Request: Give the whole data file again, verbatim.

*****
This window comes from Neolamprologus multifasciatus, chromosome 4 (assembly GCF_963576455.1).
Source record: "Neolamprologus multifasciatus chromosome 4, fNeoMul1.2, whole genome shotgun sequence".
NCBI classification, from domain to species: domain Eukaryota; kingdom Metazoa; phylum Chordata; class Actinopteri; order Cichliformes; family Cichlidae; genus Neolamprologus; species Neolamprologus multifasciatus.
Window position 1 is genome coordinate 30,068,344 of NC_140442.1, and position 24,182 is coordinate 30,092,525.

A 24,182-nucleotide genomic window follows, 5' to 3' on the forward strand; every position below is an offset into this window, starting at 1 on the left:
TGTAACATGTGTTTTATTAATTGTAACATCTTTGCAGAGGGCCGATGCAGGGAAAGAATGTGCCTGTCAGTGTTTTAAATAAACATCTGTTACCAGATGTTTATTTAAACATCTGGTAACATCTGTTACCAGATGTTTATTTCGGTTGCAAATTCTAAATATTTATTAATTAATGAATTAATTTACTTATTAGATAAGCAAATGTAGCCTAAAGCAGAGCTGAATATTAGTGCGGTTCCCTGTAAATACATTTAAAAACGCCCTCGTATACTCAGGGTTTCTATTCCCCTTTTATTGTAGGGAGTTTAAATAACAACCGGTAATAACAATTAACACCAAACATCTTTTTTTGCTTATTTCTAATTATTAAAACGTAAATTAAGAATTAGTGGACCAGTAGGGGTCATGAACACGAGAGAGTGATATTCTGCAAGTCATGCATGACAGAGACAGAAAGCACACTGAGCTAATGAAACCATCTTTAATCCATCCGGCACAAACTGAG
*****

This window comes from Neolamprologus multifasciatus, chromosome 4 (assembly GCF_963576455.1).
Source record: "Neolamprologus multifasciatus chromosome 4, fNeoMul1.2, whole genome shotgun sequence".
NCBI classification, from domain to species: domain Eukaryota; kingdom Metazoa; phylum Chordata; class Actinopteri; order Cichliformes; family Cichlidae; genus Neolamprologus; species Neolamprologus multifasciatus.
Window position 1 is genome coordinate 30,068,344 of NC_140442.1, and position 24,182 is coordinate 30,092,525.

A 24,182-nucleotide genomic window follows, 5' to 3' on the forward strand; every position below is an offset into this window, starting at 1 on the left:
TGTAACATGTGTTTTATTAATTGTAACATCTTTGCAGAGGGCCGATGCAGGGAAAGAATGTGCCTGTCAGTGTTTTAAATAAACATCTGTTACCAGATGTTTATTTAAACATCTGGTAACATCTGTTACCAGATGTTTATTTCGGTTGCAAATTCTAAATATTTATTAATTAATGAATTAATTTACTTATTAGATAAGCAAATGTAGCCTAAAGCAGAGCTGAATATTAGTGCGGTTCCCTGTAAATACATTTAAAAACGCCCTCGTATACTCAGGGTTTCTATTCCCCTTTTATTGTAGGGAGTTTAAATAACAACCGGTAATAACAATTAACACCAAACATCTTTTTTTGCTTATTTCTAATTATTAAAACGTAAATTAAGAATTAGTGGACCAGTAGGGGTCATGAACACGAGAGAGTGATATTCTGCAAGTCATGCATGACAGAGACAGAAAGCACACTGAGCTAATGAAACCATCTTTAATCCATCCGGCACAAACTGAG